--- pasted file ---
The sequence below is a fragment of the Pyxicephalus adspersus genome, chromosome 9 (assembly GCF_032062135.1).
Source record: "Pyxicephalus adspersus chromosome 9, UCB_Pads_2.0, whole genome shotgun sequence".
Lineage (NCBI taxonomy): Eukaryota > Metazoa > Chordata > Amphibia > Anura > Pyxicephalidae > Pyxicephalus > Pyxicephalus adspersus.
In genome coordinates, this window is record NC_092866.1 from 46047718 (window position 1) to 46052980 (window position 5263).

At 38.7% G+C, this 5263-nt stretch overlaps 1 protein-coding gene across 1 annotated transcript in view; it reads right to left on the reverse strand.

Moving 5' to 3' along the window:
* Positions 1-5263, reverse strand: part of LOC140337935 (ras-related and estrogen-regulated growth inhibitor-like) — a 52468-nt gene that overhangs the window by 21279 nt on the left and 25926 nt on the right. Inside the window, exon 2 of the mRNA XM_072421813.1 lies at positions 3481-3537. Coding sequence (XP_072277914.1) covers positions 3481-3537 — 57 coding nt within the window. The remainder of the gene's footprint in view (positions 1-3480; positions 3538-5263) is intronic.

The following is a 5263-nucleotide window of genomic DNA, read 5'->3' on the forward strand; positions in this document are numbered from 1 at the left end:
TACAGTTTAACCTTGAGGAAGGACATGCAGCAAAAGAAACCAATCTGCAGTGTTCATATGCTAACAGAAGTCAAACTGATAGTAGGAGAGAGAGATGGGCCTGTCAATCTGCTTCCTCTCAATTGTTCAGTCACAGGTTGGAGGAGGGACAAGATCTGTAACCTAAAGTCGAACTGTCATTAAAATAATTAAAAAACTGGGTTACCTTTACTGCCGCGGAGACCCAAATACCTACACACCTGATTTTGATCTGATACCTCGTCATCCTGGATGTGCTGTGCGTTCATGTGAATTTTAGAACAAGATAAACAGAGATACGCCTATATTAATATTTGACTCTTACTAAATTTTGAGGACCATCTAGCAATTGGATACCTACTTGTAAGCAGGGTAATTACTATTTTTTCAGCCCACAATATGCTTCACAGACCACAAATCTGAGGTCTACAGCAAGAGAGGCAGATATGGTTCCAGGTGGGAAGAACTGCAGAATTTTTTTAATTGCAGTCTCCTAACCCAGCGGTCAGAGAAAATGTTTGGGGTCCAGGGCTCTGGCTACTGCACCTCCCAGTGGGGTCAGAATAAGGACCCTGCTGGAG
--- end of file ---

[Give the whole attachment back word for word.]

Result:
The sequence below is a fragment of the Pyxicephalus adspersus genome, chromosome 9 (assembly GCF_032062135.1).
Source record: "Pyxicephalus adspersus chromosome 9, UCB_Pads_2.0, whole genome shotgun sequence".
Lineage (NCBI taxonomy): Eukaryota > Metazoa > Chordata > Amphibia > Anura > Pyxicephalidae > Pyxicephalus > Pyxicephalus adspersus.
In genome coordinates, this window is record NC_092866.1 from 46047718 (window position 1) to 46052980 (window position 5263).

At 38.7% G+C, this 5263-nt stretch overlaps 1 protein-coding gene across 1 annotated transcript in view; it reads right to left on the reverse strand.

Moving 5' to 3' along the window:
* Positions 1-5263, reverse strand: part of LOC140337935 (ras-related and estrogen-regulated growth inhibitor-like) — a 52468-nt gene that overhangs the window by 21279 nt on the left and 25926 nt on the right. Inside the window, exon 2 of the mRNA XM_072421813.1 lies at positions 3481-3537. Coding sequence (XP_072277914.1) covers positions 3481-3537 — 57 coding nt within the window. The remainder of the gene's footprint in view (positions 1-3480; positions 3538-5263) is intronic.

The following is a 5263-nucleotide window of genomic DNA, read 5'->3' on the forward strand; positions in this document are numbered from 1 at the left end:
TACAGTTTAACCTTGAGGAAGGACATGCAGCAAAAGAAACCAATCTGCAGTGTTCATATGCTAACAGAAGTCAAACTGATAGTAGGAGAGAGAGATGGGCCTGTCAATCTGCTTCCTCTCAATTGTTCAGTCACAGGTTGGAGGAGGGACAAGATCTGTAACCTAAAGTCGAACTGTCATTAAAATAATTAAAAAACTGGGTTACCTTTACTGCCGCGGAGACCCAAATACCTACACACCTGATTTTGATCTGATACCTCGTCATCCTGGATGTGCTGTGCGTTCATGTGAATTTTAGAACAAGATAAACAGAGATACGCCTATATTAATATTTGACTCTTACTAAATTTTGAGGACCATCTAGCAATTGGATACCTACTTGTAAGCAGGGTAATTACTATTTTTTCAGCCCACAATATGCTTCACAGACCACAAATCTGAGGTCTACAGCAAGAGAGGCAGATATGGTTCCAGGTGGGAAGAACTGCAGAATTTTTTTAATTGCAGTCTCCTAACCCAGCGGTCAGAGAAAATGTTTGGGGTCCAGGGCTCTGGCTACTGCACCTCCCAGTGGGGTCAGAATAAGGACCCTGCTGGAG